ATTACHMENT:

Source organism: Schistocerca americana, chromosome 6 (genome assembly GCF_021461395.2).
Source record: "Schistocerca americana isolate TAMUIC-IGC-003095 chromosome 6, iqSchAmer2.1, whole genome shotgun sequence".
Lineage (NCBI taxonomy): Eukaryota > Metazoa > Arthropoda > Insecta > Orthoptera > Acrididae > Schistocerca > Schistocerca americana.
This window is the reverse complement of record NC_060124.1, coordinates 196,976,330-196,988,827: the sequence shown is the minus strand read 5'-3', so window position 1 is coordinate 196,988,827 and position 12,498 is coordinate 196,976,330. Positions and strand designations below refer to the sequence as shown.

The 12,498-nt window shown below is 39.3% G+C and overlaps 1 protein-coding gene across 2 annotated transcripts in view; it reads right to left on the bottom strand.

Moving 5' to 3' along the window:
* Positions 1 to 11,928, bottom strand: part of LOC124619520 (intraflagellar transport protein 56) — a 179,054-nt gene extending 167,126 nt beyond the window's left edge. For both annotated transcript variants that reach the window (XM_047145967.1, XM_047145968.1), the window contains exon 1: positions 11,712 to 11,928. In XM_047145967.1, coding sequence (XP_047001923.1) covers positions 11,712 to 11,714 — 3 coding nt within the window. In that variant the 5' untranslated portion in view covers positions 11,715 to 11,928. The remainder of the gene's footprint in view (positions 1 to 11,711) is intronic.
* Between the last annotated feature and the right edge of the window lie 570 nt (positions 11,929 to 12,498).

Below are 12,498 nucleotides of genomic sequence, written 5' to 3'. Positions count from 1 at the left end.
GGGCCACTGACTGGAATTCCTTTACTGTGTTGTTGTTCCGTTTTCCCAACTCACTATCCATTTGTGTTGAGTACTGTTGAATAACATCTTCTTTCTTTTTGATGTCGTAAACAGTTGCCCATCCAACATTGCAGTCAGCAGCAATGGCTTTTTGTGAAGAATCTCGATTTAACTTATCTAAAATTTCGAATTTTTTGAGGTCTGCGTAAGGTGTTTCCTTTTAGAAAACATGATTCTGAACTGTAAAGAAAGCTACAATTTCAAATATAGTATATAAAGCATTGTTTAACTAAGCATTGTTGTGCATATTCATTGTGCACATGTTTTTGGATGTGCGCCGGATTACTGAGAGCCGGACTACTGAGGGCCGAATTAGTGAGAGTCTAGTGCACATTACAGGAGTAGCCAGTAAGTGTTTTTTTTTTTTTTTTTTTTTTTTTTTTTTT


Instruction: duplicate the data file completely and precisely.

Source organism: Schistocerca americana, chromosome 6 (genome assembly GCF_021461395.2).
Source record: "Schistocerca americana isolate TAMUIC-IGC-003095 chromosome 6, iqSchAmer2.1, whole genome shotgun sequence".
Lineage (NCBI taxonomy): Eukaryota > Metazoa > Arthropoda > Insecta > Orthoptera > Acrididae > Schistocerca > Schistocerca americana.
This window is the reverse complement of record NC_060124.1, coordinates 196,976,330-196,988,827: the sequence shown is the minus strand read 5'-3', so window position 1 is coordinate 196,988,827 and position 12,498 is coordinate 196,976,330. Positions and strand designations below refer to the sequence as shown.

The 12,498-nt window shown below is 39.3% G+C and overlaps 1 protein-coding gene across 2 annotated transcripts in view; it reads right to left on the bottom strand.

Moving 5' to 3' along the window:
* Positions 1 to 11,928, bottom strand: part of LOC124619520 (intraflagellar transport protein 56) — a 179,054-nt gene extending 167,126 nt beyond the window's left edge. For both annotated transcript variants that reach the window (XM_047145967.1, XM_047145968.1), the window contains exon 1: positions 11,712 to 11,928. In XM_047145967.1, coding sequence (XP_047001923.1) covers positions 11,712 to 11,714 — 3 coding nt within the window. In that variant the 5' untranslated portion in view covers positions 11,715 to 11,928. The remainder of the gene's footprint in view (positions 1 to 11,711) is intronic.
* Between the last annotated feature and the right edge of the window lie 570 nt (positions 11,929 to 12,498).

Below are 12,498 nucleotides of genomic sequence, written 5' to 3'. Positions count from 1 at the left end.
GGGCCACTGACTGGAATTCCTTTACTGTGTTGTTGTTCCGTTTTCCCAACTCACTATCCATTTGTGTTGAGTACTGTTGAATAACATCTTCTTTCTTTTTGATGTCGTAAACAGTTGCCCATCCAACATTGCAGTCAGCAGCAATGGCTTTTTGTGAAGAATCTCGATTTAACTTATCTAAAATTTCGAATTTTTTGAGGTCTGCGTAAGGTGTTTCCTTTTAGAAAACATGATTCTGAACTGTAAAGAAAGCTACAATTTCAAATATAGTATATAAAGCATTGTTTAACTAAGCATTGTTGTGCATATTCATTGTGCACATGTTTTTGGATGTGCGCCGGATTACTGAGAGCCGGACTACTGAGGGCCGAATTAGTGAGAGTCTAGTGCACATTACAGGAGTAGCCAGTAAGTGTTTTTTTTTTTTTTTTTTTTTTTTTTTTTTT